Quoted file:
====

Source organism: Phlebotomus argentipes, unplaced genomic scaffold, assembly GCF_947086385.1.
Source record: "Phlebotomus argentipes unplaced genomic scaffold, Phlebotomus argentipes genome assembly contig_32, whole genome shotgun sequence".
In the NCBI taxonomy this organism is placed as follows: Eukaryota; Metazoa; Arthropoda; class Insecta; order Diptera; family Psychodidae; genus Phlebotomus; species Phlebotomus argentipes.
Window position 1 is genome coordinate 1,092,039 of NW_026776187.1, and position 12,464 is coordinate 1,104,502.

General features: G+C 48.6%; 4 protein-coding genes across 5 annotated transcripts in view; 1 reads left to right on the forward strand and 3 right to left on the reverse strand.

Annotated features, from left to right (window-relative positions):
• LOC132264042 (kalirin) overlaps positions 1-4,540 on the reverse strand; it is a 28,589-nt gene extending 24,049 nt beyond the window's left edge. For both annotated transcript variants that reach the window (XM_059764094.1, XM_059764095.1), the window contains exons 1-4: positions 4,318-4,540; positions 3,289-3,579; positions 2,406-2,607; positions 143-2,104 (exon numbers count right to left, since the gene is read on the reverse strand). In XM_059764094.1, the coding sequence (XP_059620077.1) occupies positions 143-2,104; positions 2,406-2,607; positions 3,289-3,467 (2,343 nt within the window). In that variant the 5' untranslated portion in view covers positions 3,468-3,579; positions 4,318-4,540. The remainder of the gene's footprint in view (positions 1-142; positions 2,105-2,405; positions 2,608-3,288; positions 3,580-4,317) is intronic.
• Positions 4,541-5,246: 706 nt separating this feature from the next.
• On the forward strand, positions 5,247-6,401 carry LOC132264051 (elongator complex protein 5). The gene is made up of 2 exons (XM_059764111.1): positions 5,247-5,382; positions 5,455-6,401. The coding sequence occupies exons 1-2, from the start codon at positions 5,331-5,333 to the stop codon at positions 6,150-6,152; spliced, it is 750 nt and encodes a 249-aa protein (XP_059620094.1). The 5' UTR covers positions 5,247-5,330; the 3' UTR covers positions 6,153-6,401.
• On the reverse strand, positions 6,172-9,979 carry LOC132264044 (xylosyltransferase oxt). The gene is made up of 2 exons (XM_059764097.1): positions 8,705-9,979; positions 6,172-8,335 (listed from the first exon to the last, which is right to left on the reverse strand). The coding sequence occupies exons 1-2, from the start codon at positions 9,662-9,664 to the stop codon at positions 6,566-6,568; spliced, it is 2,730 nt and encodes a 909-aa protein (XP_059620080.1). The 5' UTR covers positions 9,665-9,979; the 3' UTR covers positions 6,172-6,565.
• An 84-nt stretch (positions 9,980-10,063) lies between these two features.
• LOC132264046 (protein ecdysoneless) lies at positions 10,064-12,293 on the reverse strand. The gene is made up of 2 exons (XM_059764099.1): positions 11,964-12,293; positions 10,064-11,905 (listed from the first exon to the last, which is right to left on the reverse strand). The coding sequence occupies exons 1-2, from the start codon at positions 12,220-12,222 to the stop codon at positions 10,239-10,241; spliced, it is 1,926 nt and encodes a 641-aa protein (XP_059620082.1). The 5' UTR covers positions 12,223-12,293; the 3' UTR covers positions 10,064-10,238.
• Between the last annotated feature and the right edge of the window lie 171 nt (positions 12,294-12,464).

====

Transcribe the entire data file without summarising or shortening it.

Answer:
Source organism: Phlebotomus argentipes, unplaced genomic scaffold, assembly GCF_947086385.1.
Source record: "Phlebotomus argentipes unplaced genomic scaffold, Phlebotomus argentipes genome assembly contig_32, whole genome shotgun sequence".
In the NCBI taxonomy this organism is placed as follows: Eukaryota; Metazoa; Arthropoda; class Insecta; order Diptera; family Psychodidae; genus Phlebotomus; species Phlebotomus argentipes.
Window position 1 is genome coordinate 1,092,039 of NW_026776187.1, and position 12,464 is coordinate 1,104,502.

General features: G+C 48.6%; 4 protein-coding genes across 5 annotated transcripts in view; 1 reads left to right on the forward strand and 3 right to left on the reverse strand.

Annotated features, from left to right (window-relative positions):
• LOC132264042 (kalirin) overlaps positions 1-4,540 on the reverse strand; it is a 28,589-nt gene extending 24,049 nt beyond the window's left edge. For both annotated transcript variants that reach the window (XM_059764094.1, XM_059764095.1), the window contains exons 1-4: positions 4,318-4,540; positions 3,289-3,579; positions 2,406-2,607; positions 143-2,104 (exon numbers count right to left, since the gene is read on the reverse strand). In XM_059764094.1, the coding sequence (XP_059620077.1) occupies positions 143-2,104; positions 2,406-2,607; positions 3,289-3,467 (2,343 nt within the window). In that variant the 5' untranslated portion in view covers positions 3,468-3,579; positions 4,318-4,540. The remainder of the gene's footprint in view (positions 1-142; positions 2,105-2,405; positions 2,608-3,288; positions 3,580-4,317) is intronic.
• Positions 4,541-5,246: 706 nt separating this feature from the next.
• On the forward strand, positions 5,247-6,401 carry LOC132264051 (elongator complex protein 5). The gene is made up of 2 exons (XM_059764111.1): positions 5,247-5,382; positions 5,455-6,401. The coding sequence occupies exons 1-2, from the start codon at positions 5,331-5,333 to the stop codon at positions 6,150-6,152; spliced, it is 750 nt and encodes a 249-aa protein (XP_059620094.1). The 5' UTR covers positions 5,247-5,330; the 3' UTR covers positions 6,153-6,401.
• On the reverse strand, positions 6,172-9,979 carry LOC132264044 (xylosyltransferase oxt). The gene is made up of 2 exons (XM_059764097.1): positions 8,705-9,979; positions 6,172-8,335 (listed from the first exon to the last, which is right to left on the reverse strand). The coding sequence occupies exons 1-2, from the start codon at positions 9,662-9,664 to the stop codon at positions 6,566-6,568; spliced, it is 2,730 nt and encodes a 909-aa protein (XP_059620080.1). The 5' UTR covers positions 9,665-9,979; the 3' UTR covers positions 6,172-6,565.
• An 84-nt stretch (positions 9,980-10,063) lies between these two features.
• LOC132264046 (protein ecdysoneless) lies at positions 10,064-12,293 on the reverse strand. The gene is made up of 2 exons (XM_059764099.1): positions 11,964-12,293; positions 10,064-11,905 (listed from the first exon to the last, which is right to left on the reverse strand). The coding sequence occupies exons 1-2, from the start codon at positions 12,220-12,222 to the stop codon at positions 10,239-10,241; spliced, it is 1,926 nt and encodes a 641-aa protein (XP_059620082.1). The 5' UTR covers positions 12,223-12,293; the 3' UTR covers positions 10,064-10,238.
• Between the last annotated feature and the right edge of the window lie 171 nt (positions 12,294-12,464).